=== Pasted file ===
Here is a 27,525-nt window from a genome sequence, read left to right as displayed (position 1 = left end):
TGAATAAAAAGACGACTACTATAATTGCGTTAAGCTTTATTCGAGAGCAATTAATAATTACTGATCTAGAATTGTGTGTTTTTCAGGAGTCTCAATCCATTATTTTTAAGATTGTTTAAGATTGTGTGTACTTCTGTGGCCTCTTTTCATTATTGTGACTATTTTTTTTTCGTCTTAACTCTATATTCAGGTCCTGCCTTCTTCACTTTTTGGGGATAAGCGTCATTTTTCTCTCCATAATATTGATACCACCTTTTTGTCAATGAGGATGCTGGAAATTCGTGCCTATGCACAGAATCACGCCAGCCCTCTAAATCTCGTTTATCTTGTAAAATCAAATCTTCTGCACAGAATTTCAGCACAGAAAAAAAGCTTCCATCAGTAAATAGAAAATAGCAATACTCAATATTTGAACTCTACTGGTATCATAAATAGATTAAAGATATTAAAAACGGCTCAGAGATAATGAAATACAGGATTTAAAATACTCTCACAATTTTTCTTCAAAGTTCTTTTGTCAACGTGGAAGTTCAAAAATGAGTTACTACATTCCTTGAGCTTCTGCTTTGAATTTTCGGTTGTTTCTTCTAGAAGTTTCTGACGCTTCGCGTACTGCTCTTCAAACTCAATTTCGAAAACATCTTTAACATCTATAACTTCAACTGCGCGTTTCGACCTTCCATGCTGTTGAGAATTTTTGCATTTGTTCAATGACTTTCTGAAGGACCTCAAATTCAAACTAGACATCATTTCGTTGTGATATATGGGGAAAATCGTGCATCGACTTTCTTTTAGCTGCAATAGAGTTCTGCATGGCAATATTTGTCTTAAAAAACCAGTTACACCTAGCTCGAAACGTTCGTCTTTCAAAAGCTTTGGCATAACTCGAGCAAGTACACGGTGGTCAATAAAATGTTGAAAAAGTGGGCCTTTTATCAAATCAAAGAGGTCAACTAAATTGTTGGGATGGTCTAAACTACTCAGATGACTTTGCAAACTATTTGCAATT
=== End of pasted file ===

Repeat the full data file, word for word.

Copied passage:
Here is a 27,525-nt window from a genome sequence, read left to right as displayed (position 1 = left end):
TGAATAAAAAGACGACTACTATAATTGCGTTAAGCTTTATTCGAGAGCAATTAATAATTACTGATCTAGAATTGTGTGTTTTTCAGGAGTCTCAATCCATTATTTTTAAGATTGTTTAAGATTGTGTGTACTTCTGTGGCCTCTTTTCATTATTGTGACTATTTTTTTTTCGTCTTAACTCTATATTCAGGTCCTGCCTTCTTCACTTTTTGGGGATAAGCGTCATTTTTCTCTCCATAATATTGATACCACCTTTTTGTCAATGAGGATGCTGGAAATTCGTGCCTATGCACAGAATCACGCCAGCCCTCTAAATCTCGTTTATCTTGTAAAATCAAATCTTCTGCACAGAATTTCAGCACAGAAAAAAAGCTTCCATCAGTAAATAGAAAATAGCAATACTCAATATTTGAACTCTACTGGTATCATAAATAGATTAAAGATATTAAAAACGGCTCAGAGATAATGAAATACAGGATTTAAAATACTCTCACAATTTTTCTTCAAAGTTCTTTTGTCAACGTGGAAGTTCAAAAATGAGTTACTACATTCCTTGAGCTTCTGCTTTGAATTTTCGGTTGTTTCTTCTAGAAGTTTCTGACGCTTCGCGTACTGCTCTTCAAACTCAATTTCGAAAACATCTTTAACATCTATAACTTCAACTGCGCGTTTCGACCTTCCATGCTGTTGAGAATTTTTGCATTTGTTCAATGACTTTCTGAAGGACCTCAAATTCAAACTAGACATCATTTCGTTGTGATATATGGGGAAAATCGTGCATCGACTTTCTTTTAGCTGCAATAGAGTTCTGCATGGCAATATTTGTCTTAAAAAACCAGTTACACCTAGCTCGAAACGTTCGTCTTTCAAAAGCTTTGGCATAACTCGAGCAAGTACACGGTGGTCAATAAAATGTTGAAAAAGTGGGCCTTTTATCAAATCAAAGAGGTCAACTAAATTGTTGGGATGGTCTAAACTACTCAGATGACTTTGCAAACTATTTGCAATT